1). 8. The letter from CNA also provided, in relevant part, that:
We are also exploring alternative arrangements in an
attempt to minimize any inconvenience to current PEO
clients, and will be providing further information on
our progress in the coming days. In the meantime you
will need to work with your clients to secure
replacement employee benefits and workers'
compensation insurance coverage by March 31, 2002.
(Trial Ex. 1).
9. Small's clients also received a letter from CNA, dated
February 1, 2002, notifying them of CNA's exit from the PEO
business and advising them that they should secure replacement
employee benefit and workers' compensation insurance coverage by
March 31, 2002. (Doc. 84 at 11-12; Trial Ex. 2).
10. Shortly after receiving the CNA letter, Small contacted Ed
Costello ("Costello") of H.R. Logic regarding the possible
placement of Small's PEO clients with H.R. Logic. (Doc. 84 at
11. H.R. Logic was a national PEO service company similar to
CNA; it had fifteen years of PEO experience and was backed by
several large investors. (Doc. 84 at 198).
12. Costello was familiar with Small's PEO clients because he
had worked for CNA and he had helped Small place those clients
with CNA. (Doc. 84 at 13-14, 197, 200).
13. Small provided to Costello all information necessary for a
review of the PEO accounts, and received from Costello price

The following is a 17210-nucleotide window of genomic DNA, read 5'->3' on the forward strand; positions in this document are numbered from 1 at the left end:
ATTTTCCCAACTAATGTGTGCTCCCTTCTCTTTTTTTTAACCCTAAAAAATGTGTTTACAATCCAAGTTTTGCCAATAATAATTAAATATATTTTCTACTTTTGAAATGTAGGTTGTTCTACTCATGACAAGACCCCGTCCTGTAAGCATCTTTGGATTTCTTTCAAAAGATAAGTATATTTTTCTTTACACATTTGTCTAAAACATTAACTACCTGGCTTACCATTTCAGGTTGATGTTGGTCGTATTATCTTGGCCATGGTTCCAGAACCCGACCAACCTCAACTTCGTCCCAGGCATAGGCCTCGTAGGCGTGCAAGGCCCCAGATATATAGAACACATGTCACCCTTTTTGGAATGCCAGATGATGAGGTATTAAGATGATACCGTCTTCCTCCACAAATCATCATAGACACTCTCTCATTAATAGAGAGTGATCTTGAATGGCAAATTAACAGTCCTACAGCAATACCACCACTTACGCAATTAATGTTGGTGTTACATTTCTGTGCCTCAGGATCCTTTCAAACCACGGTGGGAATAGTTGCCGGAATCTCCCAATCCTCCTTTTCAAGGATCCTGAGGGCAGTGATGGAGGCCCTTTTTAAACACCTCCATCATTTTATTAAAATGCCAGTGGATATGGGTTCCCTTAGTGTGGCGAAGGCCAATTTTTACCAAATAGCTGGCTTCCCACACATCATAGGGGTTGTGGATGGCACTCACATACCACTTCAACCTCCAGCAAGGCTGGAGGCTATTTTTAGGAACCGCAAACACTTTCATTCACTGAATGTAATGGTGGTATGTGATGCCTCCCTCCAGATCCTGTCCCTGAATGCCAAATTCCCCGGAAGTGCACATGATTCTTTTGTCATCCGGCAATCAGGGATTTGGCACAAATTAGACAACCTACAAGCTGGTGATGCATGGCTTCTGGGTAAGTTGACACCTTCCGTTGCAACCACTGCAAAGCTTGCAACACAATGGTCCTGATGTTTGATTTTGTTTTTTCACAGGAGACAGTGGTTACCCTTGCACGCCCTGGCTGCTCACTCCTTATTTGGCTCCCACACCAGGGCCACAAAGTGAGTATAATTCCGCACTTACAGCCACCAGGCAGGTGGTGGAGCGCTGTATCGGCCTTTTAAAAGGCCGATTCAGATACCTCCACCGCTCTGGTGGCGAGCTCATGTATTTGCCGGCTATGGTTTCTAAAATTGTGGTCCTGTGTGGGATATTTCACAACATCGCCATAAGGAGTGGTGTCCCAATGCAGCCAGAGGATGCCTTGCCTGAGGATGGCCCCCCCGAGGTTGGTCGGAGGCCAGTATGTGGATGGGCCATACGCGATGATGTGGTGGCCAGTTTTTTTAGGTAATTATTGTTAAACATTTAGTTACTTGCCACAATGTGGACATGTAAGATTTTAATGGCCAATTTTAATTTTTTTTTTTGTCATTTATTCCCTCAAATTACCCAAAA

estimates for H.R. Logic replacement PEO services, including underwriter-approved workers'
compensation services. (Doc. 84 at 14-15, 84, 200-06).
14. Under the proposed agreement with H.R. Logic, Small's
compensation was similar to that which he received from CNA.
(Doc. 84 at 207).
15. Small provided to his clients several alternatives to CNA's
PEO services, including buying individual policies and services,
buying non-PEO services from CNA and supplementing them with
services from elsewhere, or transferring the accounts to H.R.
Logic. (Doc. 84 at 15).
16. All of Small's clients opted to transfer to H.R. Logic
services, and Small and Costello prepared paperwork to transition
Small's PEO accounts to H.R. Logic. (Doc. 84 at 49, 50, 56, 84).
17. On February 14, 2002, the presidents of CNA and Core
established a conference call with Small and other CNA agents
around the country to discuss the possible transfer of PEO
services from CNA to Core. (Doc. 84 at 16-18, 63, 78, 170).
18. During the conference call, Core presented itself as a
"simplified solution" to the problem of CNA exiting the PEO
business; the transition to Core was represented as "seamless"